Employment of Foreign Scientific Personnel in the Biotechnology Industry
January 1, 2008
The Necessity of Foreign Workers in the Biotechnology Industry
The dynamic growth of the U.S. biotechnology industry through the end of the last decade into the new millennium has brought with it the need for the most highly skilled scientific personnel. In an era when pursuit of cutting-edge R&D requires uniquely qualified scientific personnel, foreign workers have become an integral component in the continued expansion of the U.S. biotechnology industry. Along with the dynamic growth in the U.S. biotechnology industry has come the reality that in order to remain competitive, biotechnology companies must recruit scientific personnel on a global scale.
The Best and the Brightest from Abroad
The paradigm of personnel recruitment (and growth) within the biotechnology industry has been to acquire the best and brightest scientific personnel – regardless of nationality. Such recruitment has become a necessary component to the overall cost of doing business within the industry. The skills of foreign scientific personnel have done much to fuel the development within the industry.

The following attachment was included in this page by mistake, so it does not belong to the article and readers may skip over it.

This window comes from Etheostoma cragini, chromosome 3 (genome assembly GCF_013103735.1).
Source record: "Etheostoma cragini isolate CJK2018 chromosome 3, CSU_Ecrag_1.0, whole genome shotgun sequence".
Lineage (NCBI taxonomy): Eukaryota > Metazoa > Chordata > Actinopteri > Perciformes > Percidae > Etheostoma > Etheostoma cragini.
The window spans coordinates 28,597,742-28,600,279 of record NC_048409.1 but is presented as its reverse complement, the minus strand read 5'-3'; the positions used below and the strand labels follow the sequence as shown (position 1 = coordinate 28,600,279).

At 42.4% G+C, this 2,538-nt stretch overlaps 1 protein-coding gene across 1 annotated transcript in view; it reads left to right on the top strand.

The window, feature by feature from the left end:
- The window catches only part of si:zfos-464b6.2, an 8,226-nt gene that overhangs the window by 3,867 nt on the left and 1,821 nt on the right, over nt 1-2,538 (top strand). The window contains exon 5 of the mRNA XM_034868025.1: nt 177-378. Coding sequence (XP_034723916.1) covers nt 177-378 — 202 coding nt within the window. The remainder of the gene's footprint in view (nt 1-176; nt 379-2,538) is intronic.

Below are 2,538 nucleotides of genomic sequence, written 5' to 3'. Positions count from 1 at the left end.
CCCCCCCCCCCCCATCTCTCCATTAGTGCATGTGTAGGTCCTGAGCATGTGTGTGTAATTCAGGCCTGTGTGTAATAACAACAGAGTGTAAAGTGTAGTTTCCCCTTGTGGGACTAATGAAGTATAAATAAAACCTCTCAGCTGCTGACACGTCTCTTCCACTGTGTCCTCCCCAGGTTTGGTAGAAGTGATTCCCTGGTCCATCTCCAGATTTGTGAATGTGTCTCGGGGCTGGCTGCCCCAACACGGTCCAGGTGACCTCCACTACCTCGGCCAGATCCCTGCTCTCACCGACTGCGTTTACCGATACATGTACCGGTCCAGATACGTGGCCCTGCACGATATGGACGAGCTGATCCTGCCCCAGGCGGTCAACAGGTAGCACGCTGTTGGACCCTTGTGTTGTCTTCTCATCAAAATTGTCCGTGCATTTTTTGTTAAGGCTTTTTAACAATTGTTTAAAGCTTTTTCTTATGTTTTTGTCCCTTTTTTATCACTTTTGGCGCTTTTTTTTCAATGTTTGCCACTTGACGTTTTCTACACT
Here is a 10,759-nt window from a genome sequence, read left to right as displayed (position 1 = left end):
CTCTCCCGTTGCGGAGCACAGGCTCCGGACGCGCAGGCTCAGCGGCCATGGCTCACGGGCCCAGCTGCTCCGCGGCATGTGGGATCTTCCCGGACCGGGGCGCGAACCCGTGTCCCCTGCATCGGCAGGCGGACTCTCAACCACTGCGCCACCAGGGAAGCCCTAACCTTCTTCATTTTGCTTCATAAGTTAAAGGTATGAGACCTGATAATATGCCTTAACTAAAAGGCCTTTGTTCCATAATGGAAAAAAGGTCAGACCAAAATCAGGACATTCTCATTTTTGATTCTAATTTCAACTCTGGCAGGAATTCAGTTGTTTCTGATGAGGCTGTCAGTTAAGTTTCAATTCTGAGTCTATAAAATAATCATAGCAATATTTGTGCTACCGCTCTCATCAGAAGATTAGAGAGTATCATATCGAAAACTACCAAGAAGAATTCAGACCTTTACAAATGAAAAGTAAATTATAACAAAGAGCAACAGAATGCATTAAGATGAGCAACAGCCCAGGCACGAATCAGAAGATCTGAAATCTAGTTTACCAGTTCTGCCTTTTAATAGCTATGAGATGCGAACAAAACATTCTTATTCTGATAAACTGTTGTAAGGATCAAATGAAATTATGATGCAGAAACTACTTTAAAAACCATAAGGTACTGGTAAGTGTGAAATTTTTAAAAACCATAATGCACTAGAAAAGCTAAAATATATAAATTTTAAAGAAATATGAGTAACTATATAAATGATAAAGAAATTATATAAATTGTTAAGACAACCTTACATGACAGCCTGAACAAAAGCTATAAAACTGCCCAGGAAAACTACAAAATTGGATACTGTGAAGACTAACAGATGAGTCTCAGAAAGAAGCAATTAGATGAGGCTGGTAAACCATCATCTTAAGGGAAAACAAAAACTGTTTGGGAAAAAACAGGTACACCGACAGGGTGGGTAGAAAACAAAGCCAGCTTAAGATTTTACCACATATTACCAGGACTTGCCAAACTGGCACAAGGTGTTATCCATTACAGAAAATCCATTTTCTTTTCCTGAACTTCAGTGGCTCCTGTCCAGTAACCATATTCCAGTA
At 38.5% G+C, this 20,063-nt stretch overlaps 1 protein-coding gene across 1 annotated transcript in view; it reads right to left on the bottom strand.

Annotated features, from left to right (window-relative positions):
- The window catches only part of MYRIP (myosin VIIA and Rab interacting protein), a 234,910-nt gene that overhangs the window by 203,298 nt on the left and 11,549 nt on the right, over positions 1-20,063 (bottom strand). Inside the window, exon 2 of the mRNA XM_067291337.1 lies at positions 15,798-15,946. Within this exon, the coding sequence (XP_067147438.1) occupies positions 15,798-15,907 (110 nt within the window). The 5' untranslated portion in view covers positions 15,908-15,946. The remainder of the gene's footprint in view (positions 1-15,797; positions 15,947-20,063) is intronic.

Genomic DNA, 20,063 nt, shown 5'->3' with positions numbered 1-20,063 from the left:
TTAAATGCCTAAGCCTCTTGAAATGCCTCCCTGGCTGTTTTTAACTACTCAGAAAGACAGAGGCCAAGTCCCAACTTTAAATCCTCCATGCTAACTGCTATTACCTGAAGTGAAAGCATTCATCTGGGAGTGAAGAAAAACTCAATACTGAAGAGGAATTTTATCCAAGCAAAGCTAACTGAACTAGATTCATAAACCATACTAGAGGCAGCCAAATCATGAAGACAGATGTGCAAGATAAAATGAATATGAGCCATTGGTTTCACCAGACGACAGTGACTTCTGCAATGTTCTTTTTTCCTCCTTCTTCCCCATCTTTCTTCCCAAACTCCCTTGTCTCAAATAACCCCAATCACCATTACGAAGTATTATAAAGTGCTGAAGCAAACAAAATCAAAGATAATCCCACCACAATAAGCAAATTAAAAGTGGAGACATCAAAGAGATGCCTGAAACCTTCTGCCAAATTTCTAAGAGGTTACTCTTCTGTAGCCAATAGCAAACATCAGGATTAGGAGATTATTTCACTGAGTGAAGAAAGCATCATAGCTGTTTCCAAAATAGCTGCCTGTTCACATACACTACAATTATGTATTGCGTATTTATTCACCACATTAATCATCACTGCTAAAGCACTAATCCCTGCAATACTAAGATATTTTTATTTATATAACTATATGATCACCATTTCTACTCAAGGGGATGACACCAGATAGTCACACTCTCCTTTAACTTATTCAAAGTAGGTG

Foreign scientific personnel may be directly recruited from outside the U.S. More frequently however, these persons are already in the United States . Such workers are generally already employed by other companies within the biotechnology industry or are completing graduate school or post-doctoral research programs.
Temporary Work Visas
U.S. immigration law imposes restrictions on the ability to employ and to be employed. Various visa classifications allow companies to temporarily employ foreign workers. Among the most highly utilized of temporary work visas is the H-1B (Specialty Worker) classification. Other visa classifications including the E-1 (Treaty Trader), E-2 (Treaty Investor), L-1 (Intracompany Transferee), and O-1 (Extraordinary Ability) classifications are also heavily used within the biotechnology industry for executive, managerial and highly skilled essential personnel. Several visa classifications have maximum periods of stay within the United States.
Availability of various visa classifications depends upon both the particular background of the employer as well as the qualifications and background of the sponsored worker. Foreign investment in U.S. entities and other corporate relationships to entities abroad frequently facilitate options for transfer of foreign personnel to the United States.
Permanent Residence Through Employment
U.S. immigration law permits foreign individuals to secure permanent residence (greencards) based upon work in a particular position and through sponsorship by employers. Depending upon the individual’s particular background, various options are available. Time frames to secure permanent residence vary, but can take several years depending upon the options pursued and the government agencies involved.